“I realized that my job is to awaken possibility in others.”

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Beethoven: Six Bagatelles - no. 1

Interpretation Class
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John Stapleton (marimba)

“You’re using the instrument for its beauty and for the gorgeous sounds, making gorgeous shapes.”

— Benjamin Zander

Video Transcript

Ben Zander: Oh, my God, you are something. Goodness me. You’re a beautiful player.

John Stapleton: Thank you.

Ben Zander: I mean, it’s just the sound of that instrument. It’s like magic.

John Stapleton: Yeah.

Ben Zander: So beautiful. I have very little say to you are a beautiful player sometimes because of the nature of the instrument you are playing is vertical rather than horizontal and-

John Stapleton: Or just being a percussionist in general.

Ben Zander: Right. All percussionists suffer from that, and harpists too incidentally. They play as if it’s a percussion and pianists too often. So, the only thing I would say to you is, think of the musical line and maybe move it a fraction more. Like that in andante. Let’s try that together a little bit. So, we get that phrase one, two.

Ben Zander: Good. I love the way you do that. Did you you could do even. Little free. I just So emotional and romantic.

John Stapleton: Right there.

Ben Zander: Let me just say one thing to you. You are of enormously dedicated and serious musician, but you’ve played one little passage three times and you made the same mistake each time. So, when you are practicing, take that little passage, just those few notes and play it 5, 6, 7 times until you’ve got it absolutely clear. Would you just do that now? Right from here? Just that. Once again. No, don’t do trills. You can do trills.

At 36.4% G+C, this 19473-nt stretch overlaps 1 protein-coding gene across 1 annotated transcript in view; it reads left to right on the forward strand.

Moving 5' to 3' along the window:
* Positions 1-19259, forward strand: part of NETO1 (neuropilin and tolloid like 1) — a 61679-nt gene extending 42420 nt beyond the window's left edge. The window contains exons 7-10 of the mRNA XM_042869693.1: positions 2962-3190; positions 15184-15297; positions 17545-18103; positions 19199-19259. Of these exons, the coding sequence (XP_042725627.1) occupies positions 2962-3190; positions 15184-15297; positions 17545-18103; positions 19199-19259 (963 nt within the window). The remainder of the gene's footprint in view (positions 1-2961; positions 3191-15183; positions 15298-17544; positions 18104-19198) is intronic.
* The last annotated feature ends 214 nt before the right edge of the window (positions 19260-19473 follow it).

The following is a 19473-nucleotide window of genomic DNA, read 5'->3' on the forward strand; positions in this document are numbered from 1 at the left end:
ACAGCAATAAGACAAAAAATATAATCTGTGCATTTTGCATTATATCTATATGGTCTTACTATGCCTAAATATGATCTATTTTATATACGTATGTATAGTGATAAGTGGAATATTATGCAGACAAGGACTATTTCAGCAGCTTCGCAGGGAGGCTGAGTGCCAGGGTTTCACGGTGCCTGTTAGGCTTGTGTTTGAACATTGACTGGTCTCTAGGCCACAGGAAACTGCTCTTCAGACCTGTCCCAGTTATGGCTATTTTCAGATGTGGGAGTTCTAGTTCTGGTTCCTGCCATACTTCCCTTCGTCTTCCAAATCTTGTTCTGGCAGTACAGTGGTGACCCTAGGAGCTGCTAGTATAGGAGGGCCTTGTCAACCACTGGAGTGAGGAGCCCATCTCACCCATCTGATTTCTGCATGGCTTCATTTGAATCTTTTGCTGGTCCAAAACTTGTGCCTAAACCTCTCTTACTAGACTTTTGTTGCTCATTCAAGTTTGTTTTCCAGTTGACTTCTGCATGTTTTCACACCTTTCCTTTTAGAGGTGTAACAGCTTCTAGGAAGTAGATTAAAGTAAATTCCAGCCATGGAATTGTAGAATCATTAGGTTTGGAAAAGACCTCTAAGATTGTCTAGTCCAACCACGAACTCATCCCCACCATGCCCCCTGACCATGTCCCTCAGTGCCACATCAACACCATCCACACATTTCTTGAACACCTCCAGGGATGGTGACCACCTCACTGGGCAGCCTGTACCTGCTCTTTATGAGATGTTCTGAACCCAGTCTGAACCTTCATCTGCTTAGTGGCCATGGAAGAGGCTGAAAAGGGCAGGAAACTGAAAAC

Ben Zander: Now you made a mistake. Again. Now, don’t go on. No. Good again. No. Almost. You have to do it three times in a row.

John Stapleton: Three times in a row.

Ben Zander: Without making a mistake before you go on. Once again. No. Once again. Again. No, don’t go on. Don’t go on. You haven’t done. Again. Once again. We’ve got it. So now do from here.

Ben Zander: Yes, a little applause for you. That’s practicing. Practicing is taking one little difficult bar and playing it over and over and over again until you’ve got it and then playing it three times in a row without a mistake, then you can go on.

John Stapleton: Yeah.

Ben Zander: It’s really worth it. Okay. You’re great. You’re doing a beautiful job. I love the way you’re playing it. Now. It is free. It’s very musical and you are not the victim of this instrument on the contrary. You’re using it for its beauty and for the gorgeous sounds, making gorgeous shapes. It’s beautiful. Do you want to play the other one?

John Stapleton: I don’t know.

Ben Zander: Okay, this is fine.

John Stapleton: Yeah.

Ben Zander: In that case, let’s do them. Okay. Do once again. And he has this wonderful little word grazioso. You see that grazioso?

John Stapleton: Right.

Ben Zander: Like a beautiful ballerina lifted up in the air. Yes.

Ben Zander: Beautiful. Wonderful. Amazing. Look at this face, he is so delighted. I tell you what he’s delighted about, he’s delighted about the instrument, the sound of the instrument, the fact that you had to stretch like that to play, and he’s delighted by your musicality, by your beauty, by the sweetness of your playing. It’s a really It’s a wonderful combination. You’re great. Well done.

Akari
'I never knew about this instrument, it sound very beautiful especially the low notes! It seems very difficult to play so accurately as he does, impressive'
Athasit Watanawongsarat
'Fantastic. I love it.'
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